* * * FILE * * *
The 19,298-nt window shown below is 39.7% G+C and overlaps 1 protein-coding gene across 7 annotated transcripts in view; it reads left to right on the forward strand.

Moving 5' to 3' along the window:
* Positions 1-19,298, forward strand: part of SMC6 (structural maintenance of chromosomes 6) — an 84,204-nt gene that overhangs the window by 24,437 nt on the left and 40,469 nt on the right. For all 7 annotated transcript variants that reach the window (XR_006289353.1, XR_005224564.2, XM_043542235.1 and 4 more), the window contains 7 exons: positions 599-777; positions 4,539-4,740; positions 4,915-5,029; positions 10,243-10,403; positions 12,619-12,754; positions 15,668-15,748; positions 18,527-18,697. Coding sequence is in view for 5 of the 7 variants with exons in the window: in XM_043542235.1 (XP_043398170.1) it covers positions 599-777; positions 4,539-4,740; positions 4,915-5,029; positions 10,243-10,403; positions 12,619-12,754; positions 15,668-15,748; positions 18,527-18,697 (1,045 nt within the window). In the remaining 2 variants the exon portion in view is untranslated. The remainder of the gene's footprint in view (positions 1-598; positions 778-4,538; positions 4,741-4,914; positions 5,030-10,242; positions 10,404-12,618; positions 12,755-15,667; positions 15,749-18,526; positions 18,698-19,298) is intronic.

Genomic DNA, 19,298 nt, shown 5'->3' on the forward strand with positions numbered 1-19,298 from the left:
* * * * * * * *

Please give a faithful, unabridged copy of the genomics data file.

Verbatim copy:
The 19,298-nt window shown below is 39.7% G+C and overlaps 1 protein-coding gene across 7 annotated transcripts in view; it reads left to right on the forward strand.

Moving 5' to 3' along the window:
* Positions 1-19,298, forward strand: part of SMC6 (structural maintenance of chromosomes 6) — an 84,204-nt gene that overhangs the window by 24,437 nt on the left and 40,469 nt on the right. For all 7 annotated transcript variants that reach the window (XR_006289353.1, XR_005224564.2, XM_043542235.1 and 4 more), the window contains 7 exons: positions 599-777; positions 4,539-4,740; positions 4,915-5,029; positions 10,243-10,403; positions 12,619-12,754; positions 15,668-15,748; positions 18,527-18,697. Coding sequence is in view for 5 of the 7 variants with exons in the window: in XM_043542235.1 (XP_043398170.1) it covers positions 599-777; positions 4,539-4,740; positions 4,915-5,029; positions 10,243-10,403; positions 12,619-12,754; positions 15,668-15,748; positions 18,527-18,697 (1,045 nt within the window). In the remaining 2 variants the exon portion in view is untranslated. The remainder of the gene's footprint in view (positions 1-598; positions 778-4,538; positions 4,741-4,914; positions 5,030-10,242; positions 10,404-12,618; positions 12,755-15,667; positions 15,749-18,526; positions 18,698-19,298) is intronic.

Genomic DNA, 19,298 nt, shown 5'->3' on the forward strand with positions numbered 1-19,298 from the left: